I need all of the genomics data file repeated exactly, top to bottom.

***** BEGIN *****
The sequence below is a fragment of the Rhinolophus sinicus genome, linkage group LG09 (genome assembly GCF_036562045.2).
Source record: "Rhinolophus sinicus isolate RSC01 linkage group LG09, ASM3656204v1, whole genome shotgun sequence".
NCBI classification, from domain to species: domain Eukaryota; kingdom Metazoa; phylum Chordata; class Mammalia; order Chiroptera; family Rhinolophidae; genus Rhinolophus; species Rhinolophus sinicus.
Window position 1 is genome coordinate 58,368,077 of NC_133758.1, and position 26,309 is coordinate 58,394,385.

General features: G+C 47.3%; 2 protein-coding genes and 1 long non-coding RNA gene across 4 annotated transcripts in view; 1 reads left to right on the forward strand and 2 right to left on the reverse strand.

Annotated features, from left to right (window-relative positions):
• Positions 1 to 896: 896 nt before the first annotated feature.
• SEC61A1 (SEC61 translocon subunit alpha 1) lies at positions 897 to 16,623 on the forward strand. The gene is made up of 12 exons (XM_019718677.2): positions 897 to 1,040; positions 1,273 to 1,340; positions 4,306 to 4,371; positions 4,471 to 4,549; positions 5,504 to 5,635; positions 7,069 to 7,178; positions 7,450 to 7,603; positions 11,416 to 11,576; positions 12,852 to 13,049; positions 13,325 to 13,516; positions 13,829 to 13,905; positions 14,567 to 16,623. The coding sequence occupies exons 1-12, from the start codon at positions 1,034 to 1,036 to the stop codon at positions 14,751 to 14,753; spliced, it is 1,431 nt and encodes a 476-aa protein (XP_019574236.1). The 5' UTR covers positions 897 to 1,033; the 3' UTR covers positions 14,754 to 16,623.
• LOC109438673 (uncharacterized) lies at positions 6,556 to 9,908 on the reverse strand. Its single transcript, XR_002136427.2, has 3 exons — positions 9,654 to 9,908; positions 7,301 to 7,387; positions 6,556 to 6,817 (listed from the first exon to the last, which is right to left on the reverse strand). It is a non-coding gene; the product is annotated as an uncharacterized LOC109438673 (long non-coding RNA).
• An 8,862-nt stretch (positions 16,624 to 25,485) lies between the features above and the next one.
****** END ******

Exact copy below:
The sequence below is a fragment of the Rhinolophus sinicus genome, linkage group LG09 (genome assembly GCF_036562045.2).
Source record: "Rhinolophus sinicus isolate RSC01 linkage group LG09, ASM3656204v1, whole genome shotgun sequence".
NCBI classification, from domain to species: domain Eukaryota; kingdom Metazoa; phylum Chordata; class Mammalia; order Chiroptera; family Rhinolophidae; genus Rhinolophus; species Rhinolophus sinicus.
Window position 1 is genome coordinate 58,368,077 of NC_133758.1, and position 26,309 is coordinate 58,394,385.

General features: G+C 47.3%; 2 protein-coding genes and 1 long non-coding RNA gene across 4 annotated transcripts in view; 1 reads left to right on the forward strand and 2 right to left on the reverse strand.

Annotated features, from left to right (window-relative positions):
• Positions 1 to 896: 896 nt before the first annotated feature.
• SEC61A1 (SEC61 translocon subunit alpha 1) lies at positions 897 to 16,623 on the forward strand. The gene is made up of 12 exons (XM_019718677.2): positions 897 to 1,040; positions 1,273 to 1,340; positions 4,306 to 4,371; positions 4,471 to 4,549; positions 5,504 to 5,635; positions 7,069 to 7,178; positions 7,450 to 7,603; positions 11,416 to 11,576; positions 12,852 to 13,049; positions 13,325 to 13,516; positions 13,829 to 13,905; positions 14,567 to 16,623. The coding sequence occupies exons 1-12, from the start codon at positions 1,034 to 1,036 to the stop codon at positions 14,751 to 14,753; spliced, it is 1,431 nt and encodes a 476-aa protein (XP_019574236.1). The 5' UTR covers positions 897 to 1,033; the 3' UTR covers positions 14,754 to 16,623.
• LOC109438673 (uncharacterized) lies at positions 6,556 to 9,908 on the reverse strand. Its single transcript, XR_002136427.2, has 3 exons — positions 9,654 to 9,908; positions 7,301 to 7,387; positions 6,556 to 6,817 (listed from the first exon to the last, which is right to left on the reverse strand). It is a non-coding gene; the product is annotated as an uncharacterized LOC109438673 (long non-coding RNA).
• An 8,862-nt stretch (positions 16,624 to 25,485) lies between the features above and the next one.